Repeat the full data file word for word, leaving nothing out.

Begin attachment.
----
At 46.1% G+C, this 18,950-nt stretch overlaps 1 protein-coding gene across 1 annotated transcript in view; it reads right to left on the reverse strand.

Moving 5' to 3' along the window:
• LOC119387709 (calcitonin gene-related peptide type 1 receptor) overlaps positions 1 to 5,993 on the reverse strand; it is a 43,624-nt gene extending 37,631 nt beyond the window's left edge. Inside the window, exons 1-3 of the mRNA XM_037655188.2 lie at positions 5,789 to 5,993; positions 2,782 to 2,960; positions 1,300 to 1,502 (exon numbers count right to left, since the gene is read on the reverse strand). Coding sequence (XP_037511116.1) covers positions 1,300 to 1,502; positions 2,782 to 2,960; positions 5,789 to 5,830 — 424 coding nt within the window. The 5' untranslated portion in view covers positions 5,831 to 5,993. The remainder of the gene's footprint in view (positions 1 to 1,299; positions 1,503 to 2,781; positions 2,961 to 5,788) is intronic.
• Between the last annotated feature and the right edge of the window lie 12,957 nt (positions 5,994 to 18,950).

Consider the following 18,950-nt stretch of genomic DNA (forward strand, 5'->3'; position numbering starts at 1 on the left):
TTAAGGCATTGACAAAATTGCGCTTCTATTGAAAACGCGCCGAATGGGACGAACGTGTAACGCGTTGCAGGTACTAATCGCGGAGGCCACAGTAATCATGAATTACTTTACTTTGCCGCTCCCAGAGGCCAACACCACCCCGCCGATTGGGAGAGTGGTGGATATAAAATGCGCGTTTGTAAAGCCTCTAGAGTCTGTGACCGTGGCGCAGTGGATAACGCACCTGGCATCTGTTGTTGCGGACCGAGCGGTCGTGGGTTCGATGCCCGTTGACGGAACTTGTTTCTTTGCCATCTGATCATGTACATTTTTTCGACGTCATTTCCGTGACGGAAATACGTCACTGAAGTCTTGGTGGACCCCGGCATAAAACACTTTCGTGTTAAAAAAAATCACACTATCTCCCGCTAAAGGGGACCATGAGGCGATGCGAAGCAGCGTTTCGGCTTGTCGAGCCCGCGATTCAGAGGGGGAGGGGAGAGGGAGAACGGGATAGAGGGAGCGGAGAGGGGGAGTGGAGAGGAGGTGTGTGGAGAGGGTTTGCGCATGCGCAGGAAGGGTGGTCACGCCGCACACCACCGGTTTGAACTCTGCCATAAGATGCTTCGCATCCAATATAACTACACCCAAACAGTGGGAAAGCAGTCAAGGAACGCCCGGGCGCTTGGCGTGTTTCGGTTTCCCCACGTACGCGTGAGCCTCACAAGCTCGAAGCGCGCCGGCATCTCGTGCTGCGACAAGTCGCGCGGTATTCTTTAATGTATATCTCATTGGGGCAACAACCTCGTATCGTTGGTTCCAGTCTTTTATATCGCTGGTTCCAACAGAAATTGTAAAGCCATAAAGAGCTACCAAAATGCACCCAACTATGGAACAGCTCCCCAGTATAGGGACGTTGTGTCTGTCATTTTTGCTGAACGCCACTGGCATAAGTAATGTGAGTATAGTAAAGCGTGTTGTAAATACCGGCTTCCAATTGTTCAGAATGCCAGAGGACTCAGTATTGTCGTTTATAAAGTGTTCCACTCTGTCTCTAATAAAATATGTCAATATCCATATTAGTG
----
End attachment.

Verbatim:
At 46.1% G+C, this 18,950-nt stretch overlaps 1 protein-coding gene across 1 annotated transcript in view; it reads right to left on the reverse strand.

Moving 5' to 3' along the window:
• LOC119387709 (calcitonin gene-related peptide type 1 receptor) overlaps positions 1 to 5,993 on the reverse strand; it is a 43,624-nt gene extending 37,631 nt beyond the window's left edge. Inside the window, exons 1-3 of the mRNA XM_037655188.2 lie at positions 5,789 to 5,993; positions 2,782 to 2,960; positions 1,300 to 1,502 (exon numbers count right to left, since the gene is read on the reverse strand). Coding sequence (XP_037511116.1) covers positions 1,300 to 1,502; positions 2,782 to 2,960; positions 5,789 to 5,830 — 424 coding nt within the window. The 5' untranslated portion in view covers positions 5,831 to 5,993. The remainder of the gene's footprint in view (positions 1 to 1,299; positions 1,503 to 2,781; positions 2,961 to 5,788) is intronic.
• Between the last annotated feature and the right edge of the window lie 12,957 nt (positions 5,994 to 18,950).

Consider the following 18,950-nt stretch of genomic DNA (forward strand, 5'->3'; position numbering starts at 1 on the left):
TTAAGGCATTGACAAAATTGCGCTTCTATTGAAAACGCGCCGAATGGGACGAACGTGTAACGCGTTGCAGGTACTAATCGCGGAGGCCACAGTAATCATGAATTACTTTACTTTGCCGCTCCCAGAGGCCAACACCACCCCGCCGATTGGGAGAGTGGTGGATATAAAATGCGCGTTTGTAAAGCCTCTAGAGTCTGTGACCGTGGCGCAGTGGATAACGCACCTGGCATCTGTTGTTGCGGACCGAGCGGTCGTGGGTTCGATGCCCGTTGACGGAACTTGTTTCTTTGCCATCTGATCATGTACATTTTTTCGACGTCATTTCCGTGACGGAAATACGTCACTGAAGTCTTGGTGGACCCCGGCATAAAACACTTTCGTGTTAAAAAAAATCACACTATCTCCCGCTAAAGGGGACCATGAGGCGATGCGAAGCAGCGTTTCGGCTTGTCGAGCCCGCGATTCAGAGGGGGAGGGGAGAGGGAGAACGGGATAGAGGGAGCGGAGAGGGGGAGTGGAGAGGAGGTGTGTGGAGAGGGTTTGCGCATGCGCAGGAAGGGTGGTCACGCCGCACACCACCGGTTTGAACTCTGCCATAAGATGCTTCGCATCCAATATAACTACACCCAAACAGTGGGAAAGCAGTCAAGGAACGCCCGGGCGCTTGGCGTGTTTCGGTTTCCCCACGTACGCGTGAGCCTCACAAGCTCGAAGCGCGCCGGCATCTCGTGCTGCGACAAGTCGCGCGGTATTCTTTAATGTATATCTCATTGGGGCAACAACCTCGTATCGTTGGTTCCAGTCTTTTATATCGCTGGTTCCAACAGAAATTGTAAAGCCATAAAGAGCTACCAAAATGCACCCAACTATGGAACAGCTCCCCAGTATAGGGACGTTGTGTCTGTCATTTTTGCTGAACGCCACTGGCATAAGTAATGTGAGTATAGTAAAGCGTGTTGTAAATACCGGCTTCCAATTGTTCAGAATGCCAGAGGACTCAGTATTGTCGTTTATAAAGTGTTCCACTCTGTCTCTAATAAAATATGTCAATATCCATATTAGTG